Jack Cashill is a documentary producer, media consultant, and author, most recently, of Untenable: The True Story of White Ethnic Flight from America’s Cities. He spoke with City Journal associate editor Daniel Kennelly.
Your book challenges the conventional “white flight” narrative. In brief, what were whites fleeing, if not black Americans moving into their neighborhoods?
I got the book’s title from a childhood friend, the last guy to leave our block. When I asked him why he left, he said, after a moment’s reflection, the neighborhood had become untenable. When I asked what “untenable” meant. He said, “When your widowed mother gets mugged for the second time, that’s untenable. When your home gets invaded for the second time, that’s untenable, too.”
Newark had become untenable for people of all races. Cissy Houston, Whitney’s mother, writes “Our home no longer resembled the safe haven we had envisioned for our children. After the riots, John [Houston] and I started thinking about leaving Newark.” Three years later, they left.
Why the words “white” and “ethnic” in the title?
For various reasons, none of them good, only whites were shamed for leaving—thus the word “white” in the book’s title. As to “ethnic,” it does a disservice to everyone to lump all urban ethnic groups together as simply “white.” Each group had its own culture. Each responded differently to external pressure.
Is there any truth to the conventional narrative that racial unease drove the exodus?
I did not address the South, but in the Northeast and north-central U.S., attachment to neighborhood was a more powerful determinant than racial unease. The unease rarely caused flight until it became tangibly associated with crime and school disorder. Homicides in Newark increased sixfold from 1950 to 1972. That is a hard indicator to dispute or overlook.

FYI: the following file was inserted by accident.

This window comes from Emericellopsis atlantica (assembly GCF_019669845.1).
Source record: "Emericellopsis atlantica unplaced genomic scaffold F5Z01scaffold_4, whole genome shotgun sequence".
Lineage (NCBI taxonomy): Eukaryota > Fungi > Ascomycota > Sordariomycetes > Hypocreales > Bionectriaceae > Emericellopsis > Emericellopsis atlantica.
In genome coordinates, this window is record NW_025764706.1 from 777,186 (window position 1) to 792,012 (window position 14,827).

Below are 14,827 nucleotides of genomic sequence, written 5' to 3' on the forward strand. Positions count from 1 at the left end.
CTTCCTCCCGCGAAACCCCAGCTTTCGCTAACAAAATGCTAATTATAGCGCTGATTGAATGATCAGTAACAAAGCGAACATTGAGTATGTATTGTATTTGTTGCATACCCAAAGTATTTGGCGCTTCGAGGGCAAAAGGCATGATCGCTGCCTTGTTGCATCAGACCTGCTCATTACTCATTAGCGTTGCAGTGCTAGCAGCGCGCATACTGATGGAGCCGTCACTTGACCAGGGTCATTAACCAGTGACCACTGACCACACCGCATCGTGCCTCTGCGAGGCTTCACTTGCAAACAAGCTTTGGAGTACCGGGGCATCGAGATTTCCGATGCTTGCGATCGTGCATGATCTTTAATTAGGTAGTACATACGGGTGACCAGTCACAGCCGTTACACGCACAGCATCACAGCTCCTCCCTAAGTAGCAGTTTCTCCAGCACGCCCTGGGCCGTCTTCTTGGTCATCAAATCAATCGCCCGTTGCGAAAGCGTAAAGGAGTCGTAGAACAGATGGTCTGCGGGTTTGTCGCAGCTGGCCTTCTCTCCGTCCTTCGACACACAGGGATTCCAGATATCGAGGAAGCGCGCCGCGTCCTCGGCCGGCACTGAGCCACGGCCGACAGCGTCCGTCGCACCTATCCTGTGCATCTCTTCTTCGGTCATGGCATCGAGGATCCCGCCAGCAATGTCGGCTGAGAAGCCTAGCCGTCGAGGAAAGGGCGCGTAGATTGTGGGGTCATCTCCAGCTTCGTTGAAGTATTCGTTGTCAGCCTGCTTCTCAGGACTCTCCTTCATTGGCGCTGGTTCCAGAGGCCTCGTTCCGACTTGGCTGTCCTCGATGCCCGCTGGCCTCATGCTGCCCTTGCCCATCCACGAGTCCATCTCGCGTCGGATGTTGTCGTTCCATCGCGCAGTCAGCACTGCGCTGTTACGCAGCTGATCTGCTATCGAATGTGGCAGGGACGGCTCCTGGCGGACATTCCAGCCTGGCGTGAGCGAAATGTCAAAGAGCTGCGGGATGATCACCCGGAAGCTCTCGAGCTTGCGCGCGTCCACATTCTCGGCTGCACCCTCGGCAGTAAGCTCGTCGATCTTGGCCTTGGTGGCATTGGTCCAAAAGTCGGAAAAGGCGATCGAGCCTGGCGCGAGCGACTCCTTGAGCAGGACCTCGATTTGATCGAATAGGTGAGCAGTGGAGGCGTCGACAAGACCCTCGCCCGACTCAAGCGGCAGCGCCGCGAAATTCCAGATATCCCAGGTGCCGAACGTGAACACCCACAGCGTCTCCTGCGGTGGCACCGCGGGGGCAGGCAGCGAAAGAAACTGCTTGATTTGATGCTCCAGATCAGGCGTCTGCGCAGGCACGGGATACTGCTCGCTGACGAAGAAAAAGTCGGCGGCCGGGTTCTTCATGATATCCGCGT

Tell us a bit about your own family’s history and experience in Newark.
My family’s history is in many ways typical of ethnic families throughout mid-century America. We identify as Irish. My mother did not go to high school. My father went to Central High, a vocational-tech school—Junior Soprano’s alma mater. Like most dads of that generation, he did his stint in World War II. He then came home and joined the Newark police department.
In 1954, thanks to the G.I. Bill, he bought a $7,000 fixer-upper on an integrated working-class block. Among my friends, my family was the only one not renting. The neighborhood, in the words of several people I interviewed, was “idyllic.” Within 20 years, though, it was “untenable.” In 1982, I came back to Newark to work for the Newark Housing Authority. By then, Roseville, my neighborhood, was a corpse, and the city was on life support. Few people have had the kind of ringside seat to urban implosion that I did.
How did you go about collecting the stories in the book?
I chose to tell the story of Roseville in a way that readers would enjoy on its own literary merits. Neighborhood and school alumni groups on Facebook proved very helpful in reaching out to living witnesses, about 50 of whom shared their stories.
I was able to broaden the canvas through external research, including census data, government reports, news items, and other sources. Especially helpful were those books—several self-published—by people, black and white, who experienced Newark’s collapse up close. Famed catcher and spy Moe Berg was a Roseville guy who ends up getting mugged like everyone else. The “Radium Girls” came from my neighborhood, as did radical Amiri Baraka, father of current mayor Ras Baraka. I looked for compelling stories from elsewhere as well—Chicago, Gary, Los Angeles, and Philadelphia, among other cities.
What did you think of the depiction of the 1967 riots in David Chase’s Sopranos prequel, The Many Saints of Newark?
Glad you asked. As a major fan of the series, I was stunned by the clumsiness of the film. Chase grew up liberal deep in the Newark suburbs and rooted for the rioters. The George Floyd mania apparently revived his inner wokeness. In 1967, even Alabama police did not behave the way that he accused Newark cops of behaving. As the son, nephew, and cousin three times over of Newark police officers—one of whom gave me a two-day tour of the city for this book—I register a hearty protest.